Australian cyclist Michael Rogers hopes to return to racing as soon as possible after the world body ruled that he would not be "sanctioned any further" for his positive reading of the drug clenbuterol in the end of season Japan Cup that he won last year.
The three-time world time-trial champion welcomed the decision by the Union Cycliste Internationale, even though it ruled that his victory in the Japan Cup on October 20 be would stricken from the record.
After his positive test, Rogers, 34, an Olympian and nine-time Tour de France starter with a personal best overall finish of ninth in 2006, was provisionally suspended, but maintained his innocence.
On Wednesday, the UCI said in a statement that it had accepted the Tinkoff-Saxo rider’s explanation that his positive was due to contaminated meat he had eaten when he was in China where he raced in the Tour of Beijing.
“Upon careful analysis of Mr Rogers’ explanations and the accompanying technical reports, the UCI found that that there was a significant probability that the presence of clenbuterol may have resulted from the consumption of contaminated meat from China – where he had taken part in a race before travelling to Japan.
“As a result, the UCI has proceeded with the automatic disqualification of Mr Rogers’ results at the 2013 Japan Cup Cycle Road Race [the competition during which the positive sample was taken] but, after consulting WADA, decided that he should not be sanctioned any further.
“The UCI is monitoring very carefully the latest developments concerning clenbuterol, and will continue to take appropriate steps to ensure riders are properly informed."
Rogers said in a statement on Twitter: “Today, I received the extremely pleasing news that the UCI has decided that no period of ineligibility is to be imposed against me following my inadvertent adverse analytical finding for Clenbuterol in October 2013.
“As a consequence, my provisional suspension is lifted with immediate effect.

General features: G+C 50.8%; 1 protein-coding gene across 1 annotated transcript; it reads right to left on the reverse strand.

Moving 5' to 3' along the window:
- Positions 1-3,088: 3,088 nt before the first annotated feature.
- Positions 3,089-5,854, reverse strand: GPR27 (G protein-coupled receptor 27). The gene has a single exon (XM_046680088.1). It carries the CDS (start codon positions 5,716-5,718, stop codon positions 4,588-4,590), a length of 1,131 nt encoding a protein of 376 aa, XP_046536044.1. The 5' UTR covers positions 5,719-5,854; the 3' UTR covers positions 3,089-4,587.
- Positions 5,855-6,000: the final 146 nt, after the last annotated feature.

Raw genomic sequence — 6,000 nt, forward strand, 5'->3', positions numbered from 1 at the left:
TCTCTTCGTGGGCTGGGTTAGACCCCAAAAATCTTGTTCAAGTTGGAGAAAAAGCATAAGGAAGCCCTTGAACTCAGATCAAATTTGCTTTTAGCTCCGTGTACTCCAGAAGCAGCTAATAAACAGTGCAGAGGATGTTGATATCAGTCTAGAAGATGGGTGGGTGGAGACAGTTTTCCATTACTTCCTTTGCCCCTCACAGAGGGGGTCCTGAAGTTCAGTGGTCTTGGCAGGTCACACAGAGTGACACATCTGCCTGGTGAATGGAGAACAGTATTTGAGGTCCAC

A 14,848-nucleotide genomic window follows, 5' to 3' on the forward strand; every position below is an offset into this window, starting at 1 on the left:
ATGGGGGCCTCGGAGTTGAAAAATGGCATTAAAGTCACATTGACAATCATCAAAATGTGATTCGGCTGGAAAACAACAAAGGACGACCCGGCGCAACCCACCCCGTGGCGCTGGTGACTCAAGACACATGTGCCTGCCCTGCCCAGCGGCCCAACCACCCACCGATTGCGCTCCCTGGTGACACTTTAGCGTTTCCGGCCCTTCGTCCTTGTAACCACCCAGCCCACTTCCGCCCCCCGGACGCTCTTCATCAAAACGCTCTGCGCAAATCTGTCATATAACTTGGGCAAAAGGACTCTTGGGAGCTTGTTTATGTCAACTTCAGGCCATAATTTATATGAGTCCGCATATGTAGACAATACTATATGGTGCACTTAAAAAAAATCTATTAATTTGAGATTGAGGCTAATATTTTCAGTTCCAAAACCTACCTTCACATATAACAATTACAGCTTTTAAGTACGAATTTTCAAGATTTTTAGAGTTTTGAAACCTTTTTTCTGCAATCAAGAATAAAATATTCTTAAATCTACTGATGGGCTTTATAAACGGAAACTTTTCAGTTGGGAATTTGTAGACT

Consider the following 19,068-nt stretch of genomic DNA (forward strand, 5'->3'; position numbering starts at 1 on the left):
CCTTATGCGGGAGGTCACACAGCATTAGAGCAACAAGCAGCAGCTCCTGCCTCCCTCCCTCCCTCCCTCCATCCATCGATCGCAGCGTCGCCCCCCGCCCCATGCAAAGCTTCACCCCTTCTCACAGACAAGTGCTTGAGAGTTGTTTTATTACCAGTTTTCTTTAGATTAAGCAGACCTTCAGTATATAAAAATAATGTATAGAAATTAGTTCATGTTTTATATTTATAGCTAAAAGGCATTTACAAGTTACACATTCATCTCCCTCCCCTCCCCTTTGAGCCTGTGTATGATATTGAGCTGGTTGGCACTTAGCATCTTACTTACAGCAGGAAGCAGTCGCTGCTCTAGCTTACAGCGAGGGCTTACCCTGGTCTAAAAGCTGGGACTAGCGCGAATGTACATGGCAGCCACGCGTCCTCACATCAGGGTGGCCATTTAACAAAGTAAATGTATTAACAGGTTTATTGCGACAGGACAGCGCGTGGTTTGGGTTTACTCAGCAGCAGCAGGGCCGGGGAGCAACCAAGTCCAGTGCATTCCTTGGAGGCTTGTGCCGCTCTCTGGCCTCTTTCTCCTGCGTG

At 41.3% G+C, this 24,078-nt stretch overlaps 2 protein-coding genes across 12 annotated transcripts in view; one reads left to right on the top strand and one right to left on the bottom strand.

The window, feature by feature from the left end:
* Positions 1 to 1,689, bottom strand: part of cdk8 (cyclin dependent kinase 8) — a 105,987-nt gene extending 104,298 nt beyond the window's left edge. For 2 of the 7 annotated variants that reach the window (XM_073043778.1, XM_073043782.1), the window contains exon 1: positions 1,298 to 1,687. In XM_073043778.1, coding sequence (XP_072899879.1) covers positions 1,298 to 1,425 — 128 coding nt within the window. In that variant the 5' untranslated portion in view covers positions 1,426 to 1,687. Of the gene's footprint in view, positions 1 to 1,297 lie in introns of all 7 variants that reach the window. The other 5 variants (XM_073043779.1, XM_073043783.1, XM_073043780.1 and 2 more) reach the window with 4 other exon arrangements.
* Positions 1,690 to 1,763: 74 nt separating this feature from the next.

“The UCI acknowledged that the presence of Clenbuterol in my sample collected during the 2013 Japan Cup was due – as I always stated – to the consumption of contaminated meat during my stay in China for the Tour of Beijing.
“The UCI, in particular, confirmed the absence of any fault or negligence on my part.
“Notwithstanding the above, and because the substance was found in my sample during the competition, my result obtained during the 2013 Japan Cup must be automatically disqualified in accordance with the UCI rules.
“Although this is unfortunate for me, the UCI is bound by its rules and must apply them consistently.
“Over the past four months, my family and I have endured a very difficult time.
“The UCI’s decision means I can return to racing immediately, and I am looking forward to getting back to work, competing in the sport I love.
“I wish to take this opportunity to thank my family, friends, teammates, colleagues, medical experts and fans who have showed continued support and understanding.
“Further, I wish to show my gratitude to the board of Tinkoff-Saxo for the professional manner with which this ambiguous ordeal has been handled.
"Thank you for having the perception of what is right, rather than following the path of least resistance."
Cycling Australia chief executive officer Adrian Anderson responded to news of the UCI's ruling in a statement, saying "CA is pleased that Michael has been given the chance to prove his innocence via the UCI appeal process.
"We support the findings of WADA and the UCI regarding sanctioning and look forward to seeing him now return to competition."
The story Banned Australian cyclist Michael Rogers cleared to ride again first appeared on The Sydney Morning Herald.